Anthony “Tony” Espinoza knows he’s an adored big brother to his three younger siblings — not to mention a sharp dresser.
But the charming 6-year-old seems blissfully unaware that he has benefited from the knowledge of retinoblastoma experts in M. D. Anderson’s departments of Pediatrics and Head and Neck Surgery and the new Retinoblastoma Center of Houston.
His mother, Adalinda Gomez, remembers her reaction to Tony’s diagnosis in 2007 with this rare cancer of the eye.
“I took it harder than he did,” she says. “I asked the doctors if they could remove my retina and give it to him.”
Because effective treatment required the removal of his right eye, Tony wears a prosthetic version. Although the disease has changed his and his family’s lives forever, he has the advantage of several experts available to design his therapy.
Challenges become opportunities
At M. D. Anderson, the challenges of 2008-2009 have been transformed into opportunities: an opportunity to serve more patients, an opportunity for our doctors and nurses to think innovatively in the treatment of patients, and an opportunity to reach out to a broader community.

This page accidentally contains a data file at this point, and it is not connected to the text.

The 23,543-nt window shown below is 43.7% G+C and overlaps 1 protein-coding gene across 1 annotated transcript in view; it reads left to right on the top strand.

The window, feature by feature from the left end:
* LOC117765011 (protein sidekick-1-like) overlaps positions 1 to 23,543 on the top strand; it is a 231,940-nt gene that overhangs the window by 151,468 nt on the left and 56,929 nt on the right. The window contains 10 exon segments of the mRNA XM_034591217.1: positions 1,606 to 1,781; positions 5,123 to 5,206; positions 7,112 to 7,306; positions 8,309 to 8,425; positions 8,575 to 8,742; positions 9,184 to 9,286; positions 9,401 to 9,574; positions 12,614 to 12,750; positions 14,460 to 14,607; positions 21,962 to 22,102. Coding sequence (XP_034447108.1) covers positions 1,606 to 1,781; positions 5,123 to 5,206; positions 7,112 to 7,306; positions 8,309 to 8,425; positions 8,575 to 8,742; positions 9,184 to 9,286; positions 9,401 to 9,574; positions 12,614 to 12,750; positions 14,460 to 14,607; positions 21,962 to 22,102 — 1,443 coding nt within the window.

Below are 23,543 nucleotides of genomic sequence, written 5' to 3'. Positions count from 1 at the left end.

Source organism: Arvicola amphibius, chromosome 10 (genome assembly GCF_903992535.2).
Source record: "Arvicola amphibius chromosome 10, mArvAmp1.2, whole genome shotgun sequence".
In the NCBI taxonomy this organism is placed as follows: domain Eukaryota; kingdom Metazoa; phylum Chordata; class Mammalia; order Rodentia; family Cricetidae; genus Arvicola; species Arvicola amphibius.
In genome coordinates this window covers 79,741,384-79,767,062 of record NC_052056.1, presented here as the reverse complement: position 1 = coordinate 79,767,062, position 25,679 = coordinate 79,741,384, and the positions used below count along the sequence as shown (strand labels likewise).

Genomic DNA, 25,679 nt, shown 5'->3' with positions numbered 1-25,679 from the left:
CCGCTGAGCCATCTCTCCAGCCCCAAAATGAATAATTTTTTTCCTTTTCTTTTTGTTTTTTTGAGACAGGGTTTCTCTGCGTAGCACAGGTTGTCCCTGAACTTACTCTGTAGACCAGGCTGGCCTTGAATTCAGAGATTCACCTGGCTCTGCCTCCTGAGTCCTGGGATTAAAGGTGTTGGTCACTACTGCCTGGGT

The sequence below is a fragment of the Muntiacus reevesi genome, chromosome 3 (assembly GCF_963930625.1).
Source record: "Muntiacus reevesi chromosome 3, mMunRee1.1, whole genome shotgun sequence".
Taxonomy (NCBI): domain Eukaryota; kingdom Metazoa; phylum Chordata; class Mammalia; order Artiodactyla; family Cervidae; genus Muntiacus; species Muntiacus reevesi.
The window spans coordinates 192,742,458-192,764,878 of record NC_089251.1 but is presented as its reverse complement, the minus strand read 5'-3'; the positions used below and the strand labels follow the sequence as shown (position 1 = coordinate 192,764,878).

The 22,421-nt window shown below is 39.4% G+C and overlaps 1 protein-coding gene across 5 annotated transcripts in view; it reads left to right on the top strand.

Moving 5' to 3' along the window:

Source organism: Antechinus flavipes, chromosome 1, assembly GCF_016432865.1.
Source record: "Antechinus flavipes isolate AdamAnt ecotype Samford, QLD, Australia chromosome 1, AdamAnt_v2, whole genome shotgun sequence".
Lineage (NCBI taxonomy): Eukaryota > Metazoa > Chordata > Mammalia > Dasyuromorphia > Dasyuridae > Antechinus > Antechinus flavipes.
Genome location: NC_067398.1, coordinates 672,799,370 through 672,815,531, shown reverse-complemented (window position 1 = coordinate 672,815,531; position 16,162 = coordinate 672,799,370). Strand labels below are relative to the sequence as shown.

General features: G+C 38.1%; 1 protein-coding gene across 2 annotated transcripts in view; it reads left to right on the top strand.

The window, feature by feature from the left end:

Included here are just a few innovations and discoveries in patient care, from the collaborative Retinoblastoma Center for children with eye cancer to the discovery that older age doesn’t prevent the possibility of a blood stem cell transplant.
M. D. Anderson also has moved further down the road on the electronic medical record, which allows patients and their community physicians access to information on diagnoses and treatments.